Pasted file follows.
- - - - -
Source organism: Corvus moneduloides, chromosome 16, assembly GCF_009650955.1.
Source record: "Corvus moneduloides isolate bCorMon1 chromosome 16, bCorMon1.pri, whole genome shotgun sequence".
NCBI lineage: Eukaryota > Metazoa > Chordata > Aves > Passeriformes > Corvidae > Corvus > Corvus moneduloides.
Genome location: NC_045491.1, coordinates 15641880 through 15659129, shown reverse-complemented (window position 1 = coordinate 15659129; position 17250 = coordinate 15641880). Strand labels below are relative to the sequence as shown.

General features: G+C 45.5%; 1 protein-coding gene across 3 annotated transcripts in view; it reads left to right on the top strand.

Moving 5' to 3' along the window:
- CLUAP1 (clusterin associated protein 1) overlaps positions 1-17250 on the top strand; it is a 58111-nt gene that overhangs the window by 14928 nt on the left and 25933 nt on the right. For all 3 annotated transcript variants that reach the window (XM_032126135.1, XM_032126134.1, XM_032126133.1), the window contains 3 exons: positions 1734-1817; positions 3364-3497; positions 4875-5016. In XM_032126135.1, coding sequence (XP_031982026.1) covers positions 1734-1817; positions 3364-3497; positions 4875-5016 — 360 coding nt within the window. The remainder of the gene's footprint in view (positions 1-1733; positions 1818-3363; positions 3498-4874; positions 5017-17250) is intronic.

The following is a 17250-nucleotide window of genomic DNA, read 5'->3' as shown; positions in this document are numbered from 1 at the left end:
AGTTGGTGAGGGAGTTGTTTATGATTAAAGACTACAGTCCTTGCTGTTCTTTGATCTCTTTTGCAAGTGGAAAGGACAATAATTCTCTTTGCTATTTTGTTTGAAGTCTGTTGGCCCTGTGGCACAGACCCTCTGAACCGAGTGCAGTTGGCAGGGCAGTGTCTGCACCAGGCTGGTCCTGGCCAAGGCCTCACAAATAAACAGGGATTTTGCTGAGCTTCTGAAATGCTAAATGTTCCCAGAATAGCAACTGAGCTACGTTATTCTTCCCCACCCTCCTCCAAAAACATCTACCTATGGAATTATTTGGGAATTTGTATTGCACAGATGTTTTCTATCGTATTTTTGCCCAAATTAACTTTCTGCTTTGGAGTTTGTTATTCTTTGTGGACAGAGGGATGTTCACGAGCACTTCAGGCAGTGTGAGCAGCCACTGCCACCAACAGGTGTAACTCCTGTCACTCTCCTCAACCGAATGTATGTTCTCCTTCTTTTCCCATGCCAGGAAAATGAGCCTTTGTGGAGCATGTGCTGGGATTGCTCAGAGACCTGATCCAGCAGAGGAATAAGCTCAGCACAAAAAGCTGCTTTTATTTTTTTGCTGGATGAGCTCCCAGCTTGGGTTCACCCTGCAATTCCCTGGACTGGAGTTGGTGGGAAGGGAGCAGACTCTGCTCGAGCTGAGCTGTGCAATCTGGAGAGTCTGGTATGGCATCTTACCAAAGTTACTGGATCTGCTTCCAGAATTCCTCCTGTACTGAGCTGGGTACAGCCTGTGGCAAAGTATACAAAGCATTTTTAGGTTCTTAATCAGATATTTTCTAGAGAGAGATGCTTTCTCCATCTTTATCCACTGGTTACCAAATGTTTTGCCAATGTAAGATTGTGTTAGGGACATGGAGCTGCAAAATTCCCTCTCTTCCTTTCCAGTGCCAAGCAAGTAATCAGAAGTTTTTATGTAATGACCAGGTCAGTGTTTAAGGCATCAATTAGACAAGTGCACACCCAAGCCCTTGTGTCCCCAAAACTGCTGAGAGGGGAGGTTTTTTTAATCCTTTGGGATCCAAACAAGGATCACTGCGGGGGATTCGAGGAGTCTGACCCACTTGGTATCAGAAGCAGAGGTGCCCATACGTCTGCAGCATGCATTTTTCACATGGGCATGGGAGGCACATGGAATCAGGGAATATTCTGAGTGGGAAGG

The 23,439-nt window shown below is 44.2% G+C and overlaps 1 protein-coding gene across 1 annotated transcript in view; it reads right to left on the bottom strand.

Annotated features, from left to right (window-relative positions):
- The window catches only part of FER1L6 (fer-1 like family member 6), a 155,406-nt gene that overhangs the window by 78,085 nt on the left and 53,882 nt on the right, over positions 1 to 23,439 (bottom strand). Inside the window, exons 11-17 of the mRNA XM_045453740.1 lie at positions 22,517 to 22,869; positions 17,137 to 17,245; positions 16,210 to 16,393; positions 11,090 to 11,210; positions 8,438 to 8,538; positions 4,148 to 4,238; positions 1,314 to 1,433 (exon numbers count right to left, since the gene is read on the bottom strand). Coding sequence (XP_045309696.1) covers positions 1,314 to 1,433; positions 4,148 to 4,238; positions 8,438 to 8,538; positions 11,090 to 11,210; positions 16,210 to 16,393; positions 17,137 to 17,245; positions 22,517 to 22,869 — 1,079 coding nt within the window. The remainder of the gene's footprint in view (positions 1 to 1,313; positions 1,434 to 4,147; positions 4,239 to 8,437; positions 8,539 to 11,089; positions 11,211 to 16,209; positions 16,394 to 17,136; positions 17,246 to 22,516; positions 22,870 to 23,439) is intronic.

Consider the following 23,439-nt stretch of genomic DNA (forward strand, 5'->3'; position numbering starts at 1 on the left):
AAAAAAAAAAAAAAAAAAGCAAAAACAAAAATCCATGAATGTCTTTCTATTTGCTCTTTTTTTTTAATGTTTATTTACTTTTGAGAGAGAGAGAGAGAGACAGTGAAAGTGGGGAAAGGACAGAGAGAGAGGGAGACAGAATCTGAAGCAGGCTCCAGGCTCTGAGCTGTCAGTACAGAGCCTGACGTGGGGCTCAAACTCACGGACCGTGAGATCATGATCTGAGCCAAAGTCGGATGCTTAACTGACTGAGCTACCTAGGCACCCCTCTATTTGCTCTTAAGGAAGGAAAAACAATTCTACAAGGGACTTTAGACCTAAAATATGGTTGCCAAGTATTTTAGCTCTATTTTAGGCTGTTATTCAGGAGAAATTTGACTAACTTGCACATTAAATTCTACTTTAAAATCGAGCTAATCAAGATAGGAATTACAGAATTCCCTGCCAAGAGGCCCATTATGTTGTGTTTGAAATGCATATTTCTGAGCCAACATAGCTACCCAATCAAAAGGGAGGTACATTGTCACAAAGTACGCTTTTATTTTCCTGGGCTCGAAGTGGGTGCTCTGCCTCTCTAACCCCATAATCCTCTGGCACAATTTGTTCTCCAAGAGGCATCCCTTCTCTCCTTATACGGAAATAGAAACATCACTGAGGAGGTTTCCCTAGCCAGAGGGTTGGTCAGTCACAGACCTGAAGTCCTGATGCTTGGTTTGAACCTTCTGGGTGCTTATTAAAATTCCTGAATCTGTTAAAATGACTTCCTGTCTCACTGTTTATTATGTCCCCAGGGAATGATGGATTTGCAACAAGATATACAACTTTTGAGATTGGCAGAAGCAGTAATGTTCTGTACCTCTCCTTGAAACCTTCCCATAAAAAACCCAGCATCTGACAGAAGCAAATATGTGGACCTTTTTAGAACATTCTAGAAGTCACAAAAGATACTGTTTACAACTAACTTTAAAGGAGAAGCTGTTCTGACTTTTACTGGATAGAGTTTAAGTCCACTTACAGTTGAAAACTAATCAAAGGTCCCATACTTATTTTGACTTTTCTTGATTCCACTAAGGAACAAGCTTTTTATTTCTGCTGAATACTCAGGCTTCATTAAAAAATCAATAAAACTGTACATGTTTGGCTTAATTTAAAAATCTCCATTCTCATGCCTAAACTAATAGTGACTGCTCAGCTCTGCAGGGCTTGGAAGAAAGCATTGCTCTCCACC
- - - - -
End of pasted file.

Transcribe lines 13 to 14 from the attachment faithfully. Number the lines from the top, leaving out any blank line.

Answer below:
Consider the following 23,439-nt stretch of genomic DNA (forward strand, 5'->3'; position numbering starts at 1 on the left):
AAAAAAAAAAAAAAAAAAGCAAAAACAAAAATCCATGAATGTCTTTCTATTTGCTCTTTTTTTTTAATGTTTATTTACTTTTGAGAGAGAGAGAGAGAGACAGTGAAAGTGGGGAAAGGACAGAGAGAGAGGGAGACAGAATCTGAAGCAGGCTCCAGGCTCTGAGCTGTCAGTACAGAGCCTGACGTGGGGCTCAAACTCACGGACCGTGAGATCATGATCTGAGCCAAAGTCGGATGCTTAACTGACTGAGCTACCTAGGCACCCCTCTATTTGCTCTTAAGGAAGGAAAAACAATTCTACAAGGGACTTTAGACCTAAAATATGGTTGCCAAGTATTTTAGCTCTATTTTAGGCTGTTATTCAGGAGAAATTTGACTAACTTGCACATTAAATTCTACTTTAAAATCGAGCTAATCAAGATAGGAATTACAGAATTCCCTGCCAAGAGGCCCATTATGTTGTGTTTGAAATGCATATTTCTGAGCCAACATAGCTACCCAATCAAAAGGGAGGTACATTGTCACAAAGTACGCTTTTATTTTCCTGGGCTCGAAGTGGGTGCTCTGCCTCTCTAACCCCATAATCCTCTGGCACAATTTGTTCTCCAAGAGGCATCCCTTCTCTCCTTATACGGAAATAGAAACATCACTGAGGAGGTTTCCCTAGCCAGAGGGTTGGTCAGTCACAGACCTGAAGTCCTGATGCTTGGTTTGAACCTTCTGGGTGCTTATTAAAATTCCTGAATCTGTTAAAATGACTTCCTGTCTCACTGTTTATTATGTCCCCAGGGAATGATGGATTTGCAACAAGATATACAACTTTTGAGATTGGCAGAAGCAGTAATGTTCTGTACCTCTCCTTGAAACCTTCCCATAAAAAACCCAGCATCTGACAGAAGCAAATATGTGGACCTTTTTAGAACATTCTAGAAGTCACAAAAGATACTGTTTACAACTAACTTTAAAGGAGAAGCTGTTCTGACTTTTACTGGATAGAGTTTAAGTCCACTTACAGTTGAAAACTAATCAAAGGTCCCATACTTATTTTGACTTTTCTTGATTCCACTAAGGAACAAGCTTTTTATTTCTGCTGAATACTCAGGCTTCATTAAAAAATCAATAAAACTGTACATGTTTGGCTTAATTTAAAAATCTCCATTCTCATGCCTAAACTAATAGTGACTGCTCAGCTCTGCAGGGCTTGGAAGAAAGCATTGCTCTCCACC